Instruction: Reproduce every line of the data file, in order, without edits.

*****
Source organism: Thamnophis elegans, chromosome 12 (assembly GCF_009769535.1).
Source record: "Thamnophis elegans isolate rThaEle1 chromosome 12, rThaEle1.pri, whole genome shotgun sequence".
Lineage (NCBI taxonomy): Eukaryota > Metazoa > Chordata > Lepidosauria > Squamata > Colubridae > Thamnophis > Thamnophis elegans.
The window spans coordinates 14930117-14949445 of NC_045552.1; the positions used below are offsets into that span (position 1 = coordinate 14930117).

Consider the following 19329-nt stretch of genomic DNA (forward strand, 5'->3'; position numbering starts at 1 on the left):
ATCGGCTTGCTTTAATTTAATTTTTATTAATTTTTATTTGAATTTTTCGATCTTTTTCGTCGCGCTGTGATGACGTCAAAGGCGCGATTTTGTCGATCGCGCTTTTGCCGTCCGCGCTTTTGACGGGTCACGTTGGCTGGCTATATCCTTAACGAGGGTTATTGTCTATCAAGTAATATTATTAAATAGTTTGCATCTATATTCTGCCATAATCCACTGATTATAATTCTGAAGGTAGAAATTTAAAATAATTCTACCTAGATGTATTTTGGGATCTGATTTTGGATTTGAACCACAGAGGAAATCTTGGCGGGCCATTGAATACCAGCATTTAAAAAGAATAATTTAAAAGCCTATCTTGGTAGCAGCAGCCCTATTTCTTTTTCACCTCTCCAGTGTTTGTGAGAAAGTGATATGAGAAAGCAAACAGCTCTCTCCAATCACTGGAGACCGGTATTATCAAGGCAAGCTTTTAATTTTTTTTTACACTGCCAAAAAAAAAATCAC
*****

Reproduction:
Source organism: Thamnophis elegans, chromosome 12 (assembly GCF_009769535.1).
Source record: "Thamnophis elegans isolate rThaEle1 chromosome 12, rThaEle1.pri, whole genome shotgun sequence".
Lineage (NCBI taxonomy): Eukaryota > Metazoa > Chordata > Lepidosauria > Squamata > Colubridae > Thamnophis > Thamnophis elegans.
The window spans coordinates 14930117-14949445 of NC_045552.1; the positions used below are offsets into that span (position 1 = coordinate 14930117).

Consider the following 19329-nt stretch of genomic DNA (forward strand, 5'->3'; position numbering starts at 1 on the left):
ATCGGCTTGCTTTAATTTAATTTTTATTAATTTTTATTTGAATTTTTCGATCTTTTTCGTCGCGCTGTGATGACGTCAAAGGCGCGATTTTGTCGATCGCGCTTTTGCCGTCCGCGCTTTTGACGGGTCACGTTGGCTGGCTATATCCTTAACGAGGGTTATTGTCTATCAAGTAATATTATTAAATAGTTTGCATCTATATTCTGCCATAATCCACTGATTATAATTCTGAAGGTAGAAATTTAAAATAATTCTACCTAGATGTATTTTGGGATCTGATTTTGGATTTGAACCACAGAGGAAATCTTGGCGGGCCATTGAATACCAGCATTTAAAAAGAATAATTTAAAAGCCTATCTTGGTAGCAGCAGCCCTATTTCTTTTTCACCTCTCCAGTGTTTGTGAGAAAGTGATATGAGAAAGCAAACAGCTCTCTCCAATCACTGGAGACCGGTATTATCAAGGCAAGCTTTTAATTTTTTTTTACACTGCCAAAAAAAAAATCAC